Personal Column: The weight of our words


Kennedy Stidham, Editor-In-Chief

Kennedy Stidham, managing editor
Kennedy Stidham, managing editor

In this 21st century world, the meaning of words change as often as the weather. People are so busy trying to start or follow a trend that they often forget the weight of their words and the harm they bring others. What are they saying when they call someone a “retard” or a “fag”? And is that what they really mean?

It’s easy to brush off what is said until the jokes are made at the expense of our own feelings. No one knows this better than me. I’m labeled as an idiot every time my friends make a dumb blonde joke. I used to laugh along, acting as though it didn’t bother me. But I felt cursed. I should’ve thought of my sandy hair as a badge of honor. It’s beautiful. Instead, because of others’ stereotypes, it only brought me shame.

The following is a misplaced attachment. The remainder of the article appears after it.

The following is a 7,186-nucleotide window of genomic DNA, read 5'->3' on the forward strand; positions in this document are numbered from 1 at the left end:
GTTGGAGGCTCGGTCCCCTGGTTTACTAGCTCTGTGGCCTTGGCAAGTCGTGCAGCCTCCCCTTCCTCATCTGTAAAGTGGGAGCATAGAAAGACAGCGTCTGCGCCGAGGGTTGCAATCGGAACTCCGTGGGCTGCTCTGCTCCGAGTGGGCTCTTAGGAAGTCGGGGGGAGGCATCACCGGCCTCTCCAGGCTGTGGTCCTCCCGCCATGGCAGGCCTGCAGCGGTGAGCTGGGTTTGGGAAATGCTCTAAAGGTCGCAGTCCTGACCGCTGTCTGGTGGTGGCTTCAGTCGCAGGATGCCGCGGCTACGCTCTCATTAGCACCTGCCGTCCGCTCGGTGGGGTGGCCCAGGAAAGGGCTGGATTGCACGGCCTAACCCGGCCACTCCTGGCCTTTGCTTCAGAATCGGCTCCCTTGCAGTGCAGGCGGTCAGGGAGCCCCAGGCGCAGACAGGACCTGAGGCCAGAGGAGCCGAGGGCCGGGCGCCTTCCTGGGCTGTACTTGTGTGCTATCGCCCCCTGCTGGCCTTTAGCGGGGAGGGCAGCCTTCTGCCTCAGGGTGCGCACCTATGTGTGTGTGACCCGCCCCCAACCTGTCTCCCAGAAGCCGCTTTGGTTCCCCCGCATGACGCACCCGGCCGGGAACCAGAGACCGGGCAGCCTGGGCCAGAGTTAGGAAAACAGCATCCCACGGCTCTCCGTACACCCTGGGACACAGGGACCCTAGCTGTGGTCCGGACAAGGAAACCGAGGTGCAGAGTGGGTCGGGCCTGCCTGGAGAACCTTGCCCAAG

People also throw around the word “bastard” when they’re angry. It’s been transformed into a word with an equivalent meaning of the other explicit B word, but if you go back in time, the term was used to describe a child who was born to unmarried parents (aka me). I was always embarrassed that my parents had me outside of marriage, so my emotions would bubble over when someone used the term negatively, implying that there is something wrong with me.

I know they aren’t intended to be, but words like these are hurtful. Hurtful to the point that I dreamed of dying my hair brown; I lied that my parents were married but got divorced.

I don’t know when I stopped wishing to be this version of me and started sticking up for myself when I was being unconsciously made fun of. But one day it hit me: I don’t get a choice in my hair color or the relationship status of my parents, no more than a person can choose their sexual orientation or whether or not they are born mentally disabled. And therefore, these things cannot define us, as better or worse… as a joke.